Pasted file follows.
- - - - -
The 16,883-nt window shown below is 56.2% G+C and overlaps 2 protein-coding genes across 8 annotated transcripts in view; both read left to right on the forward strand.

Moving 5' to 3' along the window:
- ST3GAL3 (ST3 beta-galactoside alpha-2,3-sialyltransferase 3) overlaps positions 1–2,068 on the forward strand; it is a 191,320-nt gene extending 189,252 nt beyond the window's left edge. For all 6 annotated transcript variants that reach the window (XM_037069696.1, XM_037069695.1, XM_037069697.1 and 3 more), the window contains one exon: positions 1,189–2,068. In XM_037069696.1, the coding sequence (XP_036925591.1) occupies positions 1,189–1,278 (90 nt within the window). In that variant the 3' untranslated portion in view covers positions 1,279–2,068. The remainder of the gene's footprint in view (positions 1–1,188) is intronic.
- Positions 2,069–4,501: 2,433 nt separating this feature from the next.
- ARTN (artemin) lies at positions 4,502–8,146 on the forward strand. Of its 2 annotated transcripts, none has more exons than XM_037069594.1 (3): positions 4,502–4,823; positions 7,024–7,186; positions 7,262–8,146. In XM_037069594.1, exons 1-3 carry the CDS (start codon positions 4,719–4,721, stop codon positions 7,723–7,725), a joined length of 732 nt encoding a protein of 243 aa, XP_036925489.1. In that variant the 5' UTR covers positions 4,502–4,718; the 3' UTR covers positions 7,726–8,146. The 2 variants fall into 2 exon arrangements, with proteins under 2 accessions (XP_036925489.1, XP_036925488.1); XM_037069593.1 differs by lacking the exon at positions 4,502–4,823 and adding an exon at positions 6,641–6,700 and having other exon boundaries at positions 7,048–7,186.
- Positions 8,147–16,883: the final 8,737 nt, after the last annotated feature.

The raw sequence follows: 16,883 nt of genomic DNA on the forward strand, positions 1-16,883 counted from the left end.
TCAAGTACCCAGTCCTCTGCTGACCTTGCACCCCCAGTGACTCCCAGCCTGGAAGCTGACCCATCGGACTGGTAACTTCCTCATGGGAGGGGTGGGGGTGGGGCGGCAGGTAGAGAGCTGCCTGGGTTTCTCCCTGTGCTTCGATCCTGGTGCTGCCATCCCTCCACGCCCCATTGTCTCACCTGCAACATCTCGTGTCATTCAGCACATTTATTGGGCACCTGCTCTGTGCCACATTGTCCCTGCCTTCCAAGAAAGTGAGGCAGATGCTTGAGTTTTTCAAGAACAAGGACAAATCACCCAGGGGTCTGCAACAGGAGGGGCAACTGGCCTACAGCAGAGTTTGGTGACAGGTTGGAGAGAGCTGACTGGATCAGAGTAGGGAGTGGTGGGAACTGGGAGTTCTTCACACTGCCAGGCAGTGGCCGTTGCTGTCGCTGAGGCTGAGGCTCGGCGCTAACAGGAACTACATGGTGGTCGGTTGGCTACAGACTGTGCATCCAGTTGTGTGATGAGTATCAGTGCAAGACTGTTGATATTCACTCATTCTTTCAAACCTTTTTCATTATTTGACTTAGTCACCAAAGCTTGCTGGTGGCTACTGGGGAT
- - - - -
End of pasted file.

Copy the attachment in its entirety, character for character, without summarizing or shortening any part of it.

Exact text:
The 16,883-nt window shown below is 56.2% G+C and overlaps 2 protein-coding genes across 8 annotated transcripts in view; both read left to right on the forward strand.

Moving 5' to 3' along the window:
- ST3GAL3 (ST3 beta-galactoside alpha-2,3-sialyltransferase 3) overlaps positions 1–2,068 on the forward strand; it is a 191,320-nt gene extending 189,252 nt beyond the window's left edge. For all 6 annotated transcript variants that reach the window (XM_037069696.1, XM_037069695.1, XM_037069697.1 and 3 more), the window contains one exon: positions 1,189–2,068. In XM_037069696.1, the coding sequence (XP_036925591.1) occupies positions 1,189–1,278 (90 nt within the window). In that variant the 3' untranslated portion in view covers positions 1,279–2,068. The remainder of the gene's footprint in view (positions 1–1,188) is intronic.
- Positions 2,069–4,501: 2,433 nt separating this feature from the next.
- ARTN (artemin) lies at positions 4,502–8,146 on the forward strand. Of its 2 annotated transcripts, none has more exons than XM_037069594.1 (3): positions 4,502–4,823; positions 7,024–7,186; positions 7,262–8,146. In XM_037069594.1, exons 1-3 carry the CDS (start codon positions 4,719–4,721, stop codon positions 7,723–7,725), a joined length of 732 nt encoding a protein of 243 aa, XP_036925489.1. In that variant the 5' UTR covers positions 4,502–4,718; the 3' UTR covers positions 7,726–8,146. The 2 variants fall into 2 exon arrangements, with proteins under 2 accessions (XP_036925489.1, XP_036925488.1); XM_037069593.1 differs by lacking the exon at positions 4,502–4,823 and adding an exon at positions 6,641–6,700 and having other exon boundaries at positions 7,048–7,186.
- Positions 8,147–16,883: the final 8,737 nt, after the last annotated feature.

The raw sequence follows: 16,883 nt of genomic DNA on the forward strand, positions 1-16,883 counted from the left end.
TCAAGTACCCAGTCCTCTGCTGACCTTGCACCCCCAGTGACTCCCAGCCTGGAAGCTGACCCATCGGACTGGTAACTTCCTCATGGGAGGGGTGGGGGTGGGGCGGCAGGTAGAGAGCTGCCTGGGTTTCTCCCTGTGCTTCGATCCTGGTGCTGCCATCCCTCCACGCCCCATTGTCTCACCTGCAACATCTCGTGTCATTCAGCACATTTATTGGGCACCTGCTCTGTGCCACATTGTCCCTGCCTTCCAAGAAAGTGAGGCAGATGCTTGAGTTTTTCAAGAACAAGGACAAATCACCCAGGGGTCTGCAACAGGAGGGGCAACTGGCCTACAGCAGAGTTTGGTGACAGGTTGGAGAGAGCTGACTGGATCAGAGTAGGGAGTGGTGGGAACTGGGAGTTCTTCACACTGCCAGGCAGTGGCCGTTGCTGTCGCTGAGGCTGAGGCTCGGCGCTAACAGGAACTACATGGTGGTCGGTTGGCTACAGACTGTGCATCCAGTTGTGTGATGAGTATCAGTGCAAGACTGTTGATATTCACTCATTCTTTCAAACCTTTTTCATTATTTGACTTAGTCACCAAAGCTTGCTGGTGGCTACTGGGGAT